Feb 13, 2023

Why all of Hollywood UI looks the same

Posted by in categories: entertainment, holograms, robotics/AI, space travel, wearables

Science fiction films love to show off huge leaps in technology. The latest Avatar movie features autonomous, spider-like robots that can build a whole city within weeks. There are space ships that can carry frozen passengers lightyears away from Earth. In James Cameron’s imagination, we can download our memories and then upload them into newly baked bodies. All this wildly advanced tech is controlled through touch-activated, transparent, monochrome and often blue holograms. Just like a thousand other futuristic interfaces in Hollywood.

When we are shown a glimpse of the far future through science fiction films, there are omnipresent voice assistants, otherworldly wearables, and a whole lot of holograms. For whatever reason these holograms are almost always blue, floating above desks and visible to anyone who might stroll by. This formula for futuristic UI has always baffled me, because as cool as it looks, it doesn’t seem super practical. And yet, Hollywood seems to have an obsession with imagining future worlds washed in blue light.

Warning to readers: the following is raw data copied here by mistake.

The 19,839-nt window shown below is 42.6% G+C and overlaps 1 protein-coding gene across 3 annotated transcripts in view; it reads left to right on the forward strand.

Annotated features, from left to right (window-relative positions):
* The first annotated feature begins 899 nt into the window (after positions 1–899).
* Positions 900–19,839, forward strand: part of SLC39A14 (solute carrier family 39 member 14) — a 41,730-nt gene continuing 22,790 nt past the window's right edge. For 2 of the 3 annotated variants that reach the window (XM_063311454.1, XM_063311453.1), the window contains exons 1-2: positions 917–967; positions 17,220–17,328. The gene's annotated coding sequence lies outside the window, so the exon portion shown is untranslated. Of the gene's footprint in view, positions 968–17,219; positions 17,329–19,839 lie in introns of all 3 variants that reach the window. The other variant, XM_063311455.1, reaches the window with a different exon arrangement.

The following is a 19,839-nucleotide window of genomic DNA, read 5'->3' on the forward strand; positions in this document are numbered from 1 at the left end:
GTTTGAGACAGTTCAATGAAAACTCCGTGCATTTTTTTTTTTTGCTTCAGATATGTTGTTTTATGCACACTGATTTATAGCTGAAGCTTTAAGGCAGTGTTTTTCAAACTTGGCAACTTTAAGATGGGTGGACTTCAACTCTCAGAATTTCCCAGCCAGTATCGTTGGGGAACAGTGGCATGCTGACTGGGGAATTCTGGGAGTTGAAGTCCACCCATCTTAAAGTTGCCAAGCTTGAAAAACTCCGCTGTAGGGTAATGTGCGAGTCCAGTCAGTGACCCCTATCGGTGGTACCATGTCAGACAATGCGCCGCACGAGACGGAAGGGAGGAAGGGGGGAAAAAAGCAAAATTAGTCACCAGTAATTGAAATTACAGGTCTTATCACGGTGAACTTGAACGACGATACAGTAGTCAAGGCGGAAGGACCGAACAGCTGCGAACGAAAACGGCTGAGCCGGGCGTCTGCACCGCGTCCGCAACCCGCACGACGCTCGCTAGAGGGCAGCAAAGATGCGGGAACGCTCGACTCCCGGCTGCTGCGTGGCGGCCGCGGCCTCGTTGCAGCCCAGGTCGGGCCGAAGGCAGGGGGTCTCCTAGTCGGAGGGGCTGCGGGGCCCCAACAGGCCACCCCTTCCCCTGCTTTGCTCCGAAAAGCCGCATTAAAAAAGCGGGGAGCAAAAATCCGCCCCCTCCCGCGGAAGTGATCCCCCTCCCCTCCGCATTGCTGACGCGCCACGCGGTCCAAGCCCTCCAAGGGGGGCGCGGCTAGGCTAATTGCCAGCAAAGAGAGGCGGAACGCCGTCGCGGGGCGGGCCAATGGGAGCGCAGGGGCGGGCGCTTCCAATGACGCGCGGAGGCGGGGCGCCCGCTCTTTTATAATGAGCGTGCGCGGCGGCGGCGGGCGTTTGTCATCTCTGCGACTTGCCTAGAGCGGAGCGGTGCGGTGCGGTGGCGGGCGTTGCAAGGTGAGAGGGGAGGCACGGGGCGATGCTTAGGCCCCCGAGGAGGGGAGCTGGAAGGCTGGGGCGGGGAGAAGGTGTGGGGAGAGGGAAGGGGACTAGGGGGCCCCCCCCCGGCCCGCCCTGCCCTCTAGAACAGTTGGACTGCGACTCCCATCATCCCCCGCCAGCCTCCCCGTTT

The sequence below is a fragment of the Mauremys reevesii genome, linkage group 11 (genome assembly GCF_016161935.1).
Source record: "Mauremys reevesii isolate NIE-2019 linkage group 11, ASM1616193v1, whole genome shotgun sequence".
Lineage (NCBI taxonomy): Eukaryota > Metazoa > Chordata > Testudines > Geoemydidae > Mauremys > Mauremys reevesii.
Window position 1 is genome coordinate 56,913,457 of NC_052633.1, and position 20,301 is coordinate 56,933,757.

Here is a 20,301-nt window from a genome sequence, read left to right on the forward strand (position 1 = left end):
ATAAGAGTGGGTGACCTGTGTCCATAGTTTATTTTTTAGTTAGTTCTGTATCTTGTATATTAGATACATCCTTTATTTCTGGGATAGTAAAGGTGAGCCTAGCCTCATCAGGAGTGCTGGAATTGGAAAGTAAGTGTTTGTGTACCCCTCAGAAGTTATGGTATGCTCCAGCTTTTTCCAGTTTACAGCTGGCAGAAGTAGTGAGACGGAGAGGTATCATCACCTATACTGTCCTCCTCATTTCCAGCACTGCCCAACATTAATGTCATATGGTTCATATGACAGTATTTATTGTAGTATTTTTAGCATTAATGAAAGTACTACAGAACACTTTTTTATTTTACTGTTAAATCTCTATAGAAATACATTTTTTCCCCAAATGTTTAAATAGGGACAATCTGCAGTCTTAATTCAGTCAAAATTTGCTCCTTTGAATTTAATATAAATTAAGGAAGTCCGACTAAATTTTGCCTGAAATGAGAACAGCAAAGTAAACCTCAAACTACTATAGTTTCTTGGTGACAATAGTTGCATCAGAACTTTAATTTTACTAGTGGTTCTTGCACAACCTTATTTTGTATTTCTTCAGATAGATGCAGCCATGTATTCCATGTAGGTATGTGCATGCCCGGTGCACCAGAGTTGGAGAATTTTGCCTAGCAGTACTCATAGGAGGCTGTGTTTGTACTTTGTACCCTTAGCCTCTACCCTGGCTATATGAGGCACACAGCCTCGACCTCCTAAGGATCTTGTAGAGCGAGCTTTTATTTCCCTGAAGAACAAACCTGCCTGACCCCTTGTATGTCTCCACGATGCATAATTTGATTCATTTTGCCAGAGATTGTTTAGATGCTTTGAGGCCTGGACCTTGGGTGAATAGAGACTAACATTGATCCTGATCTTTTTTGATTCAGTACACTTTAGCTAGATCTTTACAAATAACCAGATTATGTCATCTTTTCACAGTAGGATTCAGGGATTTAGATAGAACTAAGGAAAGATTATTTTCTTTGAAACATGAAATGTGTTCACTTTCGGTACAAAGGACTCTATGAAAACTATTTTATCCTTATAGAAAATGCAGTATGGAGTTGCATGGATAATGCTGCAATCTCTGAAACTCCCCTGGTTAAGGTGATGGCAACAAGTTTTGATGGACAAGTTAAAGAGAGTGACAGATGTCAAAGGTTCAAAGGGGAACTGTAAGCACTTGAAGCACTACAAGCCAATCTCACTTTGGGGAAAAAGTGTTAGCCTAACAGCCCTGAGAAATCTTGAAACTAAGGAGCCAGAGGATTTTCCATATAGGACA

Perhaps the Hollywood formula is inspired by one of the first holograms to grace the silver screen: Princess Leia telling Obi-Wan Kenobi that he is their only hope. Star Wars served as an inspiration for future sci-fi ventures, so it follows that other stories might emulate the original. The Avatar films have an obvious penchant for the color blue, and so the holograms that introduce us to the world of Pandora and the native Na’vi are, like Leia, made out of blue light.

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